Malaysian Australian Che'Nelle (Cheryline Lim) got herself noticed the old-fashioned way - when she uploaded songs she had recorded at her home in Perth and put them on MySpace. She was signed to a label in America, but it was in Japan that her career really took off: her debut album went to No. 12 on the charts and she has had three top 10 albums there in the last three years.

She chalks up her success in Japan to a quirk of fate: her Japanese rep was so impressed with her impromptu rendition of a Japanese song that he decided she should record in the local language. Luv Songs, her 2011 album in English and Japanese, went to No. 3 and stayed on the charts for two years.

"I hear a lot from the team at the label and they talk about what is attracting the fans. One thing I guess is that I sing really well [laughs] and also … me being a foreigner and singing in Japanese attracts them. It's a combination of all of that. And I'm just like, hey, whatever works!"

Writer-producer Louis Schoorl, in his recording studio in Darlinghurst.

Writer-producer Louis Schoorl, in his Darlinghurst recording studio. Photo: Dallas Kilponen

Yu and Che'nelle have both become better known outside Asia, thanks partly to SBS's Pop Asia, which broadcasts pop from the region through digital radio and on television on Saturdays and Sundays. The weekend shows are a sensory feast: budgets for the clips routinely run into the hundreds of thousands of dollars. Slick dance routines are performed against stunningly detailed CG backdrops ranging from old-style Hollywood glamour to futuristic dystopias. Then there is the music. The sound of Asian pop varies wildly; not just from band to band, but from song to song. During two hours on Pop Asia, you might hear hard EDM, swaggering hip-hop, big band swing, retro Motown-style pop, dubstep womp, indie rock or slinky electronica with a tango break. What they have in common is that they rarely bust the three-minute mark and they're all bursting with hooks.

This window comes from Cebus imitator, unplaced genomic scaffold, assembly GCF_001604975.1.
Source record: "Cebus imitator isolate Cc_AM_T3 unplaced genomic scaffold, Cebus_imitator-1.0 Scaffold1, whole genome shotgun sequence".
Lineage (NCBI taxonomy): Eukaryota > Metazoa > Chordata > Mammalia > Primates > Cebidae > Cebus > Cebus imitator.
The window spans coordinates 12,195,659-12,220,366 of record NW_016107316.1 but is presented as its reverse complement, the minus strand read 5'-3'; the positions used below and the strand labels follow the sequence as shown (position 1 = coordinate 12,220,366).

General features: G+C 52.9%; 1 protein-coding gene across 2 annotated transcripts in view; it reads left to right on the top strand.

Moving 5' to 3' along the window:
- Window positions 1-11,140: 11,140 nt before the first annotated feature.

"It's very interesting, the Asian work, because I think there's no limitations, they try everything," says songwriter and music publisher Hayden Bell. "They're not scared to throw in crazy heavy metal guitars over the most simple playing or a hard pop beat. There's no barriers."

Bell is just one of the Australian songwriters providing hits for the Asian pop market, along with his wife Sarah Lundback-Bell and others including former Australian Idol contestant Thanh Bui, Melbourne's Hayley Aitkin and twins Olivia and Miriam Nervo, and Sydney's Peter Hyun and Louis Schoorl.

Singer Che'Nelle.

Malaysian-Australian singer Che'Nelle, big in Japan. Photo: Mark Sacro.